The Eagles took a more measured approach this offseason compared to 2011, and the difference in strategy wasn’t lost on GM Howie Roseman.
“I think (2011) was an aberration in terms of us going out in the free-agent market and signing a bunch of guys,” Roseman told PFW. “We just felt like we had some cap room and there were a couple of players we thought who fit our scheme and could be here for a couple of years, we wanted to dive into that opportunity.”
That was then, and the season that followed was an unmitigated disaster. A more measured approach this offseason was focused on adding a few key outside pieces but more in terms of locking up the team’s young talent long term. They re-signed several key cogs — among them RB LeSean McCoy, WR DeSean Jackson, DE Trent Cole, OG Evan Mathis and ORT Todd Herremans — keeping the core of a talented team in place, and the Eagles currently sit in first place at 3-1.
The Eagles have been among the best in the business at locking up talent well in advance of their contracts being up. With most key players signed through at least 2014, only a few names remain.
Don’t be shocked if the team makes serious headway with contract extensions for CB Dominique Rodgers-Cromartie (whose deal ends after the season) and WR Jeremy Maclin (whose contract ends after the 2013 season) in the coming weeks and months.
When asked about that possibility, Roseman took a pass at answering directly but did hint that the team’s flexible salary-cap situation — they currently are more than $20 million under the cap — could allow for some in-season negotiations with those two players and others to occur.
“We are going to be a draft-and-develop type of team that tries to retain as many of our own players as we can,” Roseman said. “We tried to do that in the offseason with Todd and Evan and DeSean Jackson and LeSean McCoy, and I think that’s going to be the model for the foreseeable future.”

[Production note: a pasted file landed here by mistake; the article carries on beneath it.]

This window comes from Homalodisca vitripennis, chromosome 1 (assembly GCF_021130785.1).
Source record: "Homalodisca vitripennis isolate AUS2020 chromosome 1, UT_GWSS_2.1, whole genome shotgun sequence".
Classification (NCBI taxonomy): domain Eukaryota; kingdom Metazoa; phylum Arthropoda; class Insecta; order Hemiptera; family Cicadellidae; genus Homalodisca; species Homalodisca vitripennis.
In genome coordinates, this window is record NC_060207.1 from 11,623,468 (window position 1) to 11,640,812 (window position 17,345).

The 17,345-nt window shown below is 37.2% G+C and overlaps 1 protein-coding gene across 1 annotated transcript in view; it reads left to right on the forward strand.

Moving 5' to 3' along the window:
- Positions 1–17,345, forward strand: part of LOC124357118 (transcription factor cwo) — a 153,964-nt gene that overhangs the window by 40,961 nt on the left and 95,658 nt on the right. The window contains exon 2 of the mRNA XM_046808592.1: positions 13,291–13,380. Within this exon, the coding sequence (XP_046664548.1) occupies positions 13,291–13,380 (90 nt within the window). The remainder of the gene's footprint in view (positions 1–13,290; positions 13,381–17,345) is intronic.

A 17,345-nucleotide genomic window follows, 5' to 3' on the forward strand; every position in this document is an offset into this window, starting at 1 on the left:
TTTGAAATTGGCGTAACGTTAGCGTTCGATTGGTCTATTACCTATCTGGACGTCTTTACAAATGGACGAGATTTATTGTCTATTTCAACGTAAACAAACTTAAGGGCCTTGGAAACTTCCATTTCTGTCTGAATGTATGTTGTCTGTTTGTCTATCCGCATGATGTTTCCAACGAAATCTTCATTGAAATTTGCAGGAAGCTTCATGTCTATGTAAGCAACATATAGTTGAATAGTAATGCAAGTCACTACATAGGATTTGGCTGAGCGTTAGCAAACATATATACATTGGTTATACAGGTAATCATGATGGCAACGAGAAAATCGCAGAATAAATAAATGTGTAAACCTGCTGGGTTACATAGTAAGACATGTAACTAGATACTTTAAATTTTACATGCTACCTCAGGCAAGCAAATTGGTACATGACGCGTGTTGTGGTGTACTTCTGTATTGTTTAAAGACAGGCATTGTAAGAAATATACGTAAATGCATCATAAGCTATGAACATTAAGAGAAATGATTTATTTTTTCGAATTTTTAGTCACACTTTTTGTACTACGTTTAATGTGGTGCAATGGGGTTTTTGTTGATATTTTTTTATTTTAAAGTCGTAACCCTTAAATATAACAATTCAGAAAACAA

Calls to the agents for Rodgers-Cromartie (Eugene Parker) and Maclin (Ben Dogra) were not immediately returned.
Rodgers-Cromartie is perhaps the more immediate task. Not only is his deal up a year sooner than Maclin, but the NFL demand for corners is significant. Recent free-agent deals for Baltimore’s Lardarius Webb, Dallas’ Brandon Carr and St. Louis’ Cortland Finnegan were all in excess of $50 million total and $20 million guaranteed. At 26, Rodgers-Cromartie is roughly the same age and Carr and Webb, and his play has been strong this season, so he’s sure to demand a deal at or near those same parameters.
There’s less rush for Maclin, and he has been hampered by a recent hip injury, which could slow down any talk of a new deal temporarily. Still, the Eagles are believed to want to lock him up long term — either this year or next — in advance of his contract expiring.
Roseman said the Eagles’ system of strengthening the roster with a young base of talent is twofold. One is that the team is not in danger of getting too old, and two is that younger players tend to be cheaper. That remains true often when they can be retained long term before they hit the open market, when prices usually go up.
“We want to always (have salary-cap flexibility) because the cap is going to be relatively flat for the next couple of years,” Roseman said. “We’re going to have to, like everyone else, make some tough decisions on our guys.
“But I think a lot of credit goes to our owner, Jeffrey Lurie, and our head coach (Andy Reid) to be willing to take chances on young players and develop a young roster while at the same time retaining our talented veteran players.”